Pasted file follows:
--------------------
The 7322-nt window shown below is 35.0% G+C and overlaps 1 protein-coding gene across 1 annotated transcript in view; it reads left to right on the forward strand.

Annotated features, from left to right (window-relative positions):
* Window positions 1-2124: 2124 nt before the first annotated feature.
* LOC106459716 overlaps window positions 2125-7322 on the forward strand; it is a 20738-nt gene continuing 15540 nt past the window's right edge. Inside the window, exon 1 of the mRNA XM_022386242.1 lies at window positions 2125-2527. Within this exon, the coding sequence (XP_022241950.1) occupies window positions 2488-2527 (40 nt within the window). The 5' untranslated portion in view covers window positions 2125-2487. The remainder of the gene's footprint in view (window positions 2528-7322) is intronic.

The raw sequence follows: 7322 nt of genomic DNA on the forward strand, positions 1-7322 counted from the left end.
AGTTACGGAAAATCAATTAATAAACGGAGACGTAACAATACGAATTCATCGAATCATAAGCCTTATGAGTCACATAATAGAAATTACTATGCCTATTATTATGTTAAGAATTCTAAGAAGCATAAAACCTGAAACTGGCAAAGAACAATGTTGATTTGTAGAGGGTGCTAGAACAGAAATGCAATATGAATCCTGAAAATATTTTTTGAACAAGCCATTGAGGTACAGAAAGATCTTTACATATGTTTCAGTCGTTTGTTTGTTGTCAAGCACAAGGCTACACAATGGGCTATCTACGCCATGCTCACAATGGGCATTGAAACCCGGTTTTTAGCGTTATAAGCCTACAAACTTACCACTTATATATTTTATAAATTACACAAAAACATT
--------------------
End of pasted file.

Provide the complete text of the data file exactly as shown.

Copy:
The 7322-nt window shown below is 35.0% G+C and overlaps 1 protein-coding gene across 1 annotated transcript in view; it reads left to right on the forward strand.

Annotated features, from left to right (window-relative positions):
* Window positions 1-2124: 2124 nt before the first annotated feature.
* LOC106459716 overlaps window positions 2125-7322 on the forward strand; it is a 20738-nt gene continuing 15540 nt past the window's right edge. Inside the window, exon 1 of the mRNA XM_022386242.1 lies at window positions 2125-2527. Within this exon, the coding sequence (XP_022241950.1) occupies window positions 2488-2527 (40 nt within the window). The 5' untranslated portion in view covers window positions 2125-2487. The remainder of the gene's footprint in view (window positions 2528-7322) is intronic.

The raw sequence follows: 7322 nt of genomic DNA on the forward strand, positions 1-7322 counted from the left end.
AGTTACGGAAAATCAATTAATAAACGGAGACGTAACAATACGAATTCATCGAATCATAAGCCTTATGAGTCACATAATAGAAATTACTATGCCTATTATTATGTTAAGAATTCTAAGAAGCATAAAACCTGAAACTGGCAAAGAACAATGTTGATTTGTAGAGGGTGCTAGAACAGAAATGCAATATGAATCCTGAAAATATTTTTTGAACAAGCCATTGAGGTACAGAAAGATCTTTACATATGTTTCAGTCGTTTGTTTGTTGTCAAGCACAAGGCTACACAATGGGCTATCTACGCCATGCTCACAATGGGCATTGAAACCCGGTTTTTAGCGTTATAAGCCTACAAACTTACCACTTATATATTTTATAAATTACACAAAAACATT